Although you may hope that your reader would pick up on this while reading your work, you shouldn’t assume that they’ll figure it out on their own. Let them know what they should learn from your writing.
One of the biggest faux pas that people make when writing their conclusion paragraph involves restating the thesis statement. Unfortunately, many people choose to write their thesis statement verbatim from the introduction.
Whether you’re writing a 5-paragraph essay or a 20-page research paper, don’t use your conclusion to introduce new ideas.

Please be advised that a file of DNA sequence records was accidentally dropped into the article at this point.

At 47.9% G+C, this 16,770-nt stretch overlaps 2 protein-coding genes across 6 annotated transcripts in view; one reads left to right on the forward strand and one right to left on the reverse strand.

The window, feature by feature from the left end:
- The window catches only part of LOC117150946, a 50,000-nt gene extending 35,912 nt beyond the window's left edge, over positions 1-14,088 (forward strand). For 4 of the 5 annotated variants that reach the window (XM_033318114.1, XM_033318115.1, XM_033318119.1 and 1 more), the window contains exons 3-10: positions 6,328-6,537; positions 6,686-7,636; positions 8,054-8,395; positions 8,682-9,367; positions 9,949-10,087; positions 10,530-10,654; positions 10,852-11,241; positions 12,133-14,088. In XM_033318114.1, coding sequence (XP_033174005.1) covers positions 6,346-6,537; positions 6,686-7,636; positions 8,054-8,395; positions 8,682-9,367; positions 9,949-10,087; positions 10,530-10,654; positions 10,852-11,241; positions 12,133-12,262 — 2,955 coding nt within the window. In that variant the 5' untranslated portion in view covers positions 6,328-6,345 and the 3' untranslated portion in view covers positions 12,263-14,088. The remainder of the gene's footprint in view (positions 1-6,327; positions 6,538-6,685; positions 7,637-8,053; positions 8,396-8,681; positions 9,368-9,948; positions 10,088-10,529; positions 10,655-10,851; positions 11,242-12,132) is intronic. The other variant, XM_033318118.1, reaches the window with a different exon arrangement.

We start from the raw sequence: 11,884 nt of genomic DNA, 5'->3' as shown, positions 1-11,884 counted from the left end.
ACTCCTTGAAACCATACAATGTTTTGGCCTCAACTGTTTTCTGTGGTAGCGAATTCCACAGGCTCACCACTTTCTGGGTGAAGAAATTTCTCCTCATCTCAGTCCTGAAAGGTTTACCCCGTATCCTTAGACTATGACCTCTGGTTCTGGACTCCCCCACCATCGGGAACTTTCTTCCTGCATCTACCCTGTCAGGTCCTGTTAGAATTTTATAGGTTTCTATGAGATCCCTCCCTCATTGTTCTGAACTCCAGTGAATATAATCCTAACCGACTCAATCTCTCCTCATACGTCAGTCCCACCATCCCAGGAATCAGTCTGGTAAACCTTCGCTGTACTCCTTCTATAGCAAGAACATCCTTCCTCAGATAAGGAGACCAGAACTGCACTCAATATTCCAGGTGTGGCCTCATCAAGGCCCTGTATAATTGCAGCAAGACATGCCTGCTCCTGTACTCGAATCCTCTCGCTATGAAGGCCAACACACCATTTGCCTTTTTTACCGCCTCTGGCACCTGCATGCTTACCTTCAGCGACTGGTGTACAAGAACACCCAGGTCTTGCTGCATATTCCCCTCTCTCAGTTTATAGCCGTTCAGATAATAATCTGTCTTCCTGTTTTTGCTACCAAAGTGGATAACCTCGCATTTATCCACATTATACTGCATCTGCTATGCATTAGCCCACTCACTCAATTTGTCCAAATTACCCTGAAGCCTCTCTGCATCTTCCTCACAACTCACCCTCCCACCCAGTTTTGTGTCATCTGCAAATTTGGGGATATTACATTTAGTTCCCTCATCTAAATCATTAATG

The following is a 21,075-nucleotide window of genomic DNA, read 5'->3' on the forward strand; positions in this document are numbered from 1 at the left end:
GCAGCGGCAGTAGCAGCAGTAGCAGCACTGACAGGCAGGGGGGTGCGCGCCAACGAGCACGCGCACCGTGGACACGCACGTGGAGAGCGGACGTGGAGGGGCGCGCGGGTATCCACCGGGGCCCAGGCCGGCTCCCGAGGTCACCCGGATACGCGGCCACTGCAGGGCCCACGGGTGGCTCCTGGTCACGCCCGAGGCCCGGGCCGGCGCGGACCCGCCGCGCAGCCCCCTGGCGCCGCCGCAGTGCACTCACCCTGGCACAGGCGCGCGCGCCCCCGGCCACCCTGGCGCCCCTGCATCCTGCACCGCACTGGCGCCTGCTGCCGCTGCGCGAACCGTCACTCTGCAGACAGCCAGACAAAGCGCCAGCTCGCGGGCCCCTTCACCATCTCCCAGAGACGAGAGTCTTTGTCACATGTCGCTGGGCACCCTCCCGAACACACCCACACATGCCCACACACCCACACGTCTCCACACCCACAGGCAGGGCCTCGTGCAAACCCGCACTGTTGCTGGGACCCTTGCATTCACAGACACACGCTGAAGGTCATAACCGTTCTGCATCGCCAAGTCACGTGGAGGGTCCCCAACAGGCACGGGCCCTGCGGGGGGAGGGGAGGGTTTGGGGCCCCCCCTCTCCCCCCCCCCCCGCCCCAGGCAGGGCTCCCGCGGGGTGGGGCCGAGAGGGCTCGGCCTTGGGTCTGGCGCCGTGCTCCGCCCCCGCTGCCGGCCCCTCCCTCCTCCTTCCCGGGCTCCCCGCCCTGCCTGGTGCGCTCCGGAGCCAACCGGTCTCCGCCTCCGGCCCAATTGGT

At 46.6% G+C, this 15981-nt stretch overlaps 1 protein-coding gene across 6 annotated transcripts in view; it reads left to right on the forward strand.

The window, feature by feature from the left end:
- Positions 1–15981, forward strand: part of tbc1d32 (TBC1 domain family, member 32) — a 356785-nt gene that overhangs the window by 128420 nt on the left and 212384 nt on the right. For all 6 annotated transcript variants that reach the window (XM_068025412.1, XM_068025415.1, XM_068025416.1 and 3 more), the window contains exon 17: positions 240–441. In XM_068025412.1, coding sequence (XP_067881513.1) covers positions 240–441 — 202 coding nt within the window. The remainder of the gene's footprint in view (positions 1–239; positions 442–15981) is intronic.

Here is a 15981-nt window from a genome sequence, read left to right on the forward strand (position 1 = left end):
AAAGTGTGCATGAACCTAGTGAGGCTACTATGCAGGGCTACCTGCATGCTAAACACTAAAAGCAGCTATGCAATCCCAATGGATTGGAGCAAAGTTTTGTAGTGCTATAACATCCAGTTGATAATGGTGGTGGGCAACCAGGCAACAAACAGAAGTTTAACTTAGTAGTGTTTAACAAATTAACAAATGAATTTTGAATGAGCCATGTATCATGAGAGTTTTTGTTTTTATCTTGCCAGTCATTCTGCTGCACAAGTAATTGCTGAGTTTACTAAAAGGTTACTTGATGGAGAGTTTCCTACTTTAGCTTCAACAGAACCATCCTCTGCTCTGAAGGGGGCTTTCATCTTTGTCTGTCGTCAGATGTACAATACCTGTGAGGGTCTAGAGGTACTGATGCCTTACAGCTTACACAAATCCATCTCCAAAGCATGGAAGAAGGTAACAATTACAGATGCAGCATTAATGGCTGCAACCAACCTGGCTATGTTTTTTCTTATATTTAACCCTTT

There are some conclusion types that may call for new information, especially posing a question for future study.
Even if you don’t pose a question in your introduction, you need to wrap up all of your ideas.
If you don’t take the time to provide your reader with a sense of closure at the end, they may feel empty and unsatisfied.
This is why it’s important to think about your writing before you decide which conclusion type to choose.
Although it’s beneficial to include a brief summary of your main points, consider adding something more to your conclusion that would leave a great final impression.
However, you could use transition words to cue the reader to the end.
This is especially helpful when preparing a speech.